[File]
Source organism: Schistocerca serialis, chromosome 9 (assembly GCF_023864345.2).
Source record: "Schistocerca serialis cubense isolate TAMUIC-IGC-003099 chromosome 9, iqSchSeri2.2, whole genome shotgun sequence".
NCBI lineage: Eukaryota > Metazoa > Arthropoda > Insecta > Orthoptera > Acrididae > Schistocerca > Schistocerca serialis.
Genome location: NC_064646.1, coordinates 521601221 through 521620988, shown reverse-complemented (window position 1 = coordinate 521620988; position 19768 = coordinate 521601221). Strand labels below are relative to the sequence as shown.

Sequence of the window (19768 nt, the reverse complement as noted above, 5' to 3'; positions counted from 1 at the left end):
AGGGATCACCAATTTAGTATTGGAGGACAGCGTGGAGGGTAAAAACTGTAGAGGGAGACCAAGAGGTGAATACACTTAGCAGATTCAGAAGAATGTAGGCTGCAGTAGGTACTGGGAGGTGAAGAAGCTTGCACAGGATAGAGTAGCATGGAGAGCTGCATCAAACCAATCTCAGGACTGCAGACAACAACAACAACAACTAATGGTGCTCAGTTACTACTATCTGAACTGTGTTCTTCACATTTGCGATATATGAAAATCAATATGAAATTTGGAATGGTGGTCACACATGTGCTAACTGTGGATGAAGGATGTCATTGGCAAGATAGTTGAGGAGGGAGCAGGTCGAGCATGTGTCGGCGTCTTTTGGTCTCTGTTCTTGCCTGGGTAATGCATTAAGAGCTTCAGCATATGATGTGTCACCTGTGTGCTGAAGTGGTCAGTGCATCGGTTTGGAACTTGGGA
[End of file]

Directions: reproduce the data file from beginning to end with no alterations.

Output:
Source organism: Schistocerca serialis, chromosome 9 (assembly GCF_023864345.2).
Source record: "Schistocerca serialis cubense isolate TAMUIC-IGC-003099 chromosome 9, iqSchSeri2.2, whole genome shotgun sequence".
NCBI lineage: Eukaryota > Metazoa > Arthropoda > Insecta > Orthoptera > Acrididae > Schistocerca > Schistocerca serialis.
Genome location: NC_064646.1, coordinates 521601221 through 521620988, shown reverse-complemented (window position 1 = coordinate 521620988; position 19768 = coordinate 521601221). Strand labels below are relative to the sequence as shown.

Sequence of the window (19768 nt, the reverse complement as noted above, 5' to 3'; positions counted from 1 at the left end):
AGGGATCACCAATTTAGTATTGGAGGACAGCGTGGAGGGTAAAAACTGTAGAGGGAGACCAAGAGGTGAATACACTTAGCAGATTCAGAAGAATGTAGGCTGCAGTAGGTACTGGGAGGTGAAGAAGCTTGCACAGGATAGAGTAGCATGGAGAGCTGCATCAAACCAATCTCAGGACTGCAGACAACAACAACAACAACTAATGGTGCTCAGTTACTACTATCTGAACTGTGTTCTTCACATTTGCGATATATGAAAATCAATATGAAATTTGGAATGGTGGTCACACATGTGCTAACTGTGGATGAAGGATGTCATTGGCAAGATAGTTGAGGAGGGAGCAGGTCGAGCATGTGTCGGCGTCTTTTGGTCTCTGTTCTTGCCTGGGTAATGCATTAAGAGCTTCAGCATATGATGTGTCACCTGTGTGCTGAAGTGGTCAGTGCATCGGTTTGGAACTTGGGA